The ARSessionConfiguration class provides configuration for both world tracking and basic tracking, it can check the availability of the chosen one according to the current running device, enabling/disabling features that are specific to each of them. Session management is also possible: running (world tracking live monitoring), pausing (when the view is no longer visible) and handling session interruptions.

// run sessionsession.run(configuration)// pause sessionsession.pause()//resume sessionsession.run(session.configuration)//change configurationsession.run(otherConfiguration)//reset current device tracking and remove currently added points (anchors)session.run(configuration, options: [.resetTracking, .removeExistingAnchors])— — — — — — — — — — — — — — — — — — — — — — — — — — — — — — —func sessionWasInterrupted(_ session: ARSession)func sessionInterruptionEnded(ARSession)

One can manipulate the processing of all camera frames that also contain position-tracking information contained in the session object through the class ARFrame.

// access latest framefunc session(_: ARSession, didUpdate: ARFrame)

Also, in the current session, ARAnchor objects can be added, which are points in real space containing position and orientation, to which we can attach SCNNode objects.

func session(_: ARSession didAdd: [ARAnchor])func renderer(_: SCNSceneRenderer, nodeFor ARAnchor) -> SCNNode?func renderer(_: SCNSceneRenderer, didAdd: SCNNode, for: ARAnchor)

These are used to add geometries (through ARGeometry, be a cube or sphere, for instance), designed with materials, lighting, and textures, resulting in a genuine 2D or 3D object. Two basic configurations of SCNNodes attached directly to the current scene can be found below:

I. let scene = SCNScene(named: “art.scnassets/ship.scn”)!sceneView.scene = sceneII. let sphere = SCNSphere(radius: 0.2)let material = SCNMaterial()material.diffuse.contents = UIImage(named: "grid.png")sphere.materials = [material]let node = SCNNode()node.position = SCNVector(0, 0.1, -0.5)node.geometry = spheresceneView.scene.rootNode.addChildNode(node)

This was an example of building a basic level app in which a user can add a virtual object into the real world environment. The virtual object presented above, on the first example, is the default 3D model attached to a SCNScene for every newly-created ARKit project template. The second example adds a sphere at some specific 3D coordinates, but it is also possible to add it at a specific point provided by a hit-test on some detected horizontal plane.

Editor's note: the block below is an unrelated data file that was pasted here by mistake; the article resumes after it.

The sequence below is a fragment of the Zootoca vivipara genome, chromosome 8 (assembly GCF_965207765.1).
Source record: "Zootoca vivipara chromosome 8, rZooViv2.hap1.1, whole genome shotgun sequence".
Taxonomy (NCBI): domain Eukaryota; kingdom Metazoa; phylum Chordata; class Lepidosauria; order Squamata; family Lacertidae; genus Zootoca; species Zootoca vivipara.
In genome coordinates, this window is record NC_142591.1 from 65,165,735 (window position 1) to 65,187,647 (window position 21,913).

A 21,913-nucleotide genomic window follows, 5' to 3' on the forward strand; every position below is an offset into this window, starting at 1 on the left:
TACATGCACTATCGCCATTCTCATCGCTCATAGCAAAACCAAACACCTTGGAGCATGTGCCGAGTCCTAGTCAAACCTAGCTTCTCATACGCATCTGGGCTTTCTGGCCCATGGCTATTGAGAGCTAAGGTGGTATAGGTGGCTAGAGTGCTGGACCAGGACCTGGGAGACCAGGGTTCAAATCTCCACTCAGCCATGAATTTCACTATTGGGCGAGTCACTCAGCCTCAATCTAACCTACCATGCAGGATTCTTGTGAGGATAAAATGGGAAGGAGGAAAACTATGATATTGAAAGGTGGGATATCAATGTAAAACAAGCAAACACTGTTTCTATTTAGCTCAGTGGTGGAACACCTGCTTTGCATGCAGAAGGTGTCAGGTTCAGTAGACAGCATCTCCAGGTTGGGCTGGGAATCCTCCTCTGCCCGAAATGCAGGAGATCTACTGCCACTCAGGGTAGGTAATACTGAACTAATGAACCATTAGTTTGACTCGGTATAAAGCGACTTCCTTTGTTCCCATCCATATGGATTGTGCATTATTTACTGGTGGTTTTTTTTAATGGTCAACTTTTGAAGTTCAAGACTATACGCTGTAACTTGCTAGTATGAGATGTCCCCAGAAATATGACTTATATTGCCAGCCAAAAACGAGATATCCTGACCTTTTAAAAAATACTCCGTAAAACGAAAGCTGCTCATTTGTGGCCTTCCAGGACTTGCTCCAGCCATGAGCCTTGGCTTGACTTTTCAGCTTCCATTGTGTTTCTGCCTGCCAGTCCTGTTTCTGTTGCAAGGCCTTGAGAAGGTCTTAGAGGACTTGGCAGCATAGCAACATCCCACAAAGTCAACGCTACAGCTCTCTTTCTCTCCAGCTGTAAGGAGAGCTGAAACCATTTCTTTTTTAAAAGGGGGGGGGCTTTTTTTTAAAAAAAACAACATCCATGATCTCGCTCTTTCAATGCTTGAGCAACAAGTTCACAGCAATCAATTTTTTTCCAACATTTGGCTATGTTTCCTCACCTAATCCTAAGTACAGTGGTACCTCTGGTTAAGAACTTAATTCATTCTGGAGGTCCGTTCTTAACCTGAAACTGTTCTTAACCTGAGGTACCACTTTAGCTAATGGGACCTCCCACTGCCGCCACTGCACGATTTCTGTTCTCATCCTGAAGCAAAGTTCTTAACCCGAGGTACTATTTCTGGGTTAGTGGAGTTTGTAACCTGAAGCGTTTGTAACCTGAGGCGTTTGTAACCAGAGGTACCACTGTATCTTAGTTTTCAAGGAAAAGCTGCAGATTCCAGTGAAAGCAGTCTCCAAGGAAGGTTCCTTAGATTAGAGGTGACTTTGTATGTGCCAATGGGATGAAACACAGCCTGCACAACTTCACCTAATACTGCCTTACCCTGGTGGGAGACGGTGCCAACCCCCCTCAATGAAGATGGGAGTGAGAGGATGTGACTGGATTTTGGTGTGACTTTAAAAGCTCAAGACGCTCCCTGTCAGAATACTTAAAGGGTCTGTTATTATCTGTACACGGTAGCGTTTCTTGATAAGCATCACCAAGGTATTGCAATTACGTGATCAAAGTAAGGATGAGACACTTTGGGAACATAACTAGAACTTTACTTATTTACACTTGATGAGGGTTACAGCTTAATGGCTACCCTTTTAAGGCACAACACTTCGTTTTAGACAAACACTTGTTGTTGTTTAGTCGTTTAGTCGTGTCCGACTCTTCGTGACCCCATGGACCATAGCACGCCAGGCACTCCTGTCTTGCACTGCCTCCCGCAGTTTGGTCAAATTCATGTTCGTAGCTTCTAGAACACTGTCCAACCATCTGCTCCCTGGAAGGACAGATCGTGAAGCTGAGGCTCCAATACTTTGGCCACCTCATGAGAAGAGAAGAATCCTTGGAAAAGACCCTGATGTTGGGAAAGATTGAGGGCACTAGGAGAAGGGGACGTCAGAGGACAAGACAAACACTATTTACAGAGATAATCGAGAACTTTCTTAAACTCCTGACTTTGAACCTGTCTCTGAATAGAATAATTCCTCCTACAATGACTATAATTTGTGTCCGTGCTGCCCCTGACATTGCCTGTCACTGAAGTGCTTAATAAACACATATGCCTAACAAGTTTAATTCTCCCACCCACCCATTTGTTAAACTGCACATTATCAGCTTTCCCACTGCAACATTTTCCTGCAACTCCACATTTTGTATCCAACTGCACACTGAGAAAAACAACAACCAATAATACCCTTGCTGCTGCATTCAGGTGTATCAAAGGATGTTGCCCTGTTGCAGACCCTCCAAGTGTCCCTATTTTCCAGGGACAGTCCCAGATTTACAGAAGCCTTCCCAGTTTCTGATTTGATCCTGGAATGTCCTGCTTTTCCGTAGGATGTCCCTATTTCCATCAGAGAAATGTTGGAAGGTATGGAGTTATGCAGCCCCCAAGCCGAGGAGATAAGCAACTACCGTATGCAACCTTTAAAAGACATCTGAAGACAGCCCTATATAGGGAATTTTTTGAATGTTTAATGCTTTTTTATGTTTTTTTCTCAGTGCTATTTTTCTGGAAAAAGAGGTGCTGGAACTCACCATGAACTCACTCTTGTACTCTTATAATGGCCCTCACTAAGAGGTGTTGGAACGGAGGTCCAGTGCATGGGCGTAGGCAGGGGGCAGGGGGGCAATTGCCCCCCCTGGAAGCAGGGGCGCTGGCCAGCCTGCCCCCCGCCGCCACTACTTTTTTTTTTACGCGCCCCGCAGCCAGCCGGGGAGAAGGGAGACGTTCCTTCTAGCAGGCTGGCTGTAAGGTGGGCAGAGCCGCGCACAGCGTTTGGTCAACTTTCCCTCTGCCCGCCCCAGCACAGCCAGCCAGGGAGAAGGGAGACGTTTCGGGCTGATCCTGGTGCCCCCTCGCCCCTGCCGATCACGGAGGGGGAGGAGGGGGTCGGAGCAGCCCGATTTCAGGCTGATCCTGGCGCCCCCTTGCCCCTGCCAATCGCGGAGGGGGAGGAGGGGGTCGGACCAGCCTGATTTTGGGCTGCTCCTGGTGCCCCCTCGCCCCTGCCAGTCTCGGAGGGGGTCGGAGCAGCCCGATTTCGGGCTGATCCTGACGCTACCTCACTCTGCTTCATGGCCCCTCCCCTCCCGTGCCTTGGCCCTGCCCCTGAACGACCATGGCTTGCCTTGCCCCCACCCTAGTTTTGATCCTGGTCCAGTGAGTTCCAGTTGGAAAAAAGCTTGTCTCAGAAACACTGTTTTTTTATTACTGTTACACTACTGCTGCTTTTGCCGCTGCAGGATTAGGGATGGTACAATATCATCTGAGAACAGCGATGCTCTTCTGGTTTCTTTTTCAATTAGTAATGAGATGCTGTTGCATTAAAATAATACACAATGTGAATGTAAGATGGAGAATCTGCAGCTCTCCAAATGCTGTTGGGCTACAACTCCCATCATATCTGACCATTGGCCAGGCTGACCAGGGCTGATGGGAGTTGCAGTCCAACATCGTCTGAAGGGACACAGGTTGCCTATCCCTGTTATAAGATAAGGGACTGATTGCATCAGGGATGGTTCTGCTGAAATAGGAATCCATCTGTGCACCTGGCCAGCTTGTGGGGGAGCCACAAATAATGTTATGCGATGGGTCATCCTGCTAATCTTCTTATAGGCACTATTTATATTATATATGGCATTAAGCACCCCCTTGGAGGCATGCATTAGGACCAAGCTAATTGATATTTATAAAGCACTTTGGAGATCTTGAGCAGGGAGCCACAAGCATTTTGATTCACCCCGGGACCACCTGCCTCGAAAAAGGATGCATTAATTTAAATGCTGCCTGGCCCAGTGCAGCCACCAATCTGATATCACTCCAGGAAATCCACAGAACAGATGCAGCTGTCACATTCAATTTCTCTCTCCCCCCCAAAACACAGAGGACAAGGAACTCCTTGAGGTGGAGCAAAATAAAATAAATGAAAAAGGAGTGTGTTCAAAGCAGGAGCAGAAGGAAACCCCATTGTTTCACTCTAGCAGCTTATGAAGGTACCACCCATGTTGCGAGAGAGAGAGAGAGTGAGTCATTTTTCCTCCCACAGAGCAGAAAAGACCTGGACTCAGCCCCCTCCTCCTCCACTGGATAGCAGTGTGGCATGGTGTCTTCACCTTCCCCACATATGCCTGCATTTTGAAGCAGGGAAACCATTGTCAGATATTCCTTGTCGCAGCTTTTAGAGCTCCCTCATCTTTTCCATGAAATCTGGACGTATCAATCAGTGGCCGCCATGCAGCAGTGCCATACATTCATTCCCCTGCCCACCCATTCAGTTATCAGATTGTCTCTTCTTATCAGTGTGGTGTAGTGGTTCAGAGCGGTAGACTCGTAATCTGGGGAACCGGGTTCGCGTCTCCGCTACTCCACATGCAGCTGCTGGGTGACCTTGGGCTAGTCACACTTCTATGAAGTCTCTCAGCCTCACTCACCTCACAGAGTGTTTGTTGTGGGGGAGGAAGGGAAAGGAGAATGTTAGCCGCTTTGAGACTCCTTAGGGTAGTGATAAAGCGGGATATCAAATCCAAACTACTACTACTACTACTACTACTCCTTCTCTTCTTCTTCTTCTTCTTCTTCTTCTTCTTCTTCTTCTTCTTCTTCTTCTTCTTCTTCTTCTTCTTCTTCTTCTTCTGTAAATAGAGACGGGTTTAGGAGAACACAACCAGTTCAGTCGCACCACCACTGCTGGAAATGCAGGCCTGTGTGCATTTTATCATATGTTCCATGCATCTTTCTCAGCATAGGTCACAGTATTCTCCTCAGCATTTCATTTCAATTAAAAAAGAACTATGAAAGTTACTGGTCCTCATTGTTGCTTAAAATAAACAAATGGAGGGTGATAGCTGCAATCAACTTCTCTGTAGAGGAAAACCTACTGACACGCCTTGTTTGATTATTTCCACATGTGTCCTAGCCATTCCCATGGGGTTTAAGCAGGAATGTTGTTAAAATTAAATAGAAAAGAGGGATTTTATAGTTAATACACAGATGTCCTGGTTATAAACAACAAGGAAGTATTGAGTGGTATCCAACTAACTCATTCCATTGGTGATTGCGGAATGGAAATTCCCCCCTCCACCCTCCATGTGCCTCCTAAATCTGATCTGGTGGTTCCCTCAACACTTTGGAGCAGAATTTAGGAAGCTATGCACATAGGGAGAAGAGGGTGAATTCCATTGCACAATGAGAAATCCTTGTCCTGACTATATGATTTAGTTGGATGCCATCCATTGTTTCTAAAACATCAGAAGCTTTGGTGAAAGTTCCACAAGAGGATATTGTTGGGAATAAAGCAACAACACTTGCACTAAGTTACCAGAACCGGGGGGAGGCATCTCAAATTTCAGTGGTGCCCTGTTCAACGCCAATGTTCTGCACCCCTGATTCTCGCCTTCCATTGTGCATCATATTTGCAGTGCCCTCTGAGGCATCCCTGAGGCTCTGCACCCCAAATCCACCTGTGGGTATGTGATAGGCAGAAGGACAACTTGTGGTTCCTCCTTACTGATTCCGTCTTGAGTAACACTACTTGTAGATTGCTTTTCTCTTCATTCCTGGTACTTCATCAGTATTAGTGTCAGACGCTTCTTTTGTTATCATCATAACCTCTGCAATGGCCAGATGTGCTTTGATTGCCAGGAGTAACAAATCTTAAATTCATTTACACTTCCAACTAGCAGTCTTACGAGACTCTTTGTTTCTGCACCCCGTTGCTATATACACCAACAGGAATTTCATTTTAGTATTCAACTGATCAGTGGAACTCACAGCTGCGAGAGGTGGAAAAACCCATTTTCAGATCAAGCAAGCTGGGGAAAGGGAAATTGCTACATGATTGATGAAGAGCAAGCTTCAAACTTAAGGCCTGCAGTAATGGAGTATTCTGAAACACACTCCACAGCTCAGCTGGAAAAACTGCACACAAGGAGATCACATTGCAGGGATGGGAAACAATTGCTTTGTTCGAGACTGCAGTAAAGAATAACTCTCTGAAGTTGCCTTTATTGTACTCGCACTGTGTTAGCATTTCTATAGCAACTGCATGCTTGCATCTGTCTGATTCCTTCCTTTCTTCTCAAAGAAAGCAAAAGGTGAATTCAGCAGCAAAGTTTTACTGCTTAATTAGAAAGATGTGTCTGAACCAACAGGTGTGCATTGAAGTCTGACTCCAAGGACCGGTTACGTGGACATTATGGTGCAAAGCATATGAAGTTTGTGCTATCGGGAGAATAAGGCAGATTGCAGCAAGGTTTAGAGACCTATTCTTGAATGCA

let point = CGPoint(1.0, 3.0)let results = frame.hitTest(point, types: [.existingPlane, .existingPlaneUsingExtent, .estimatedHorizontalPlane])if let firstResult = results.first {let anchor = ARAnchor(transform: firstResult.worldTransform)session.add(anchor: anchor)}

Hence, the first version of ARKit has as the main characteristic, namely horizontal plane detection having its specific anchor to handle this, namely ARPlaneAnchor and it also supports face detection (ARFaceAnchor) when it comes to True Depth iOS cameras.

configuration.planeDetection = .horizontal

One thing to remember is that, like in the case of any other libraries, ARKit supports events handling through delegates for both scene (renderer) and session objects (session management). They are found and already well explained in Apple’s official documentation.

This was the first part of the theoretical aspects of Augmented Reality from the Apple perspective. In the second part, we’ll be discussing the most important updates that the company brought to this technology, both from the next and the latest version of it.

Stay tuned!


Zipper Studios is a group of passionate engineers helping startups and well-established companies build their mobile products. Our clients are leaders in the fields of health and fitness, AI, and Machine Learning. We love to talk to likeminded people who want to innovate in the world of mobile so drop us a line here.

Zipper Studios

At Zipper Studios we help startups and well established companies build their mobile products. (www.zipperstudios.co)

Thanks to Liviu Iuga, Filip Marusca, and Raluca Marusca

Nicoleta Pop

Written by

iOS Developer @ Zipper Studios co.

Zipper Studios

At Zipper Studios we help startups and well established companies build their mobile products. (www.zipperstudios.co)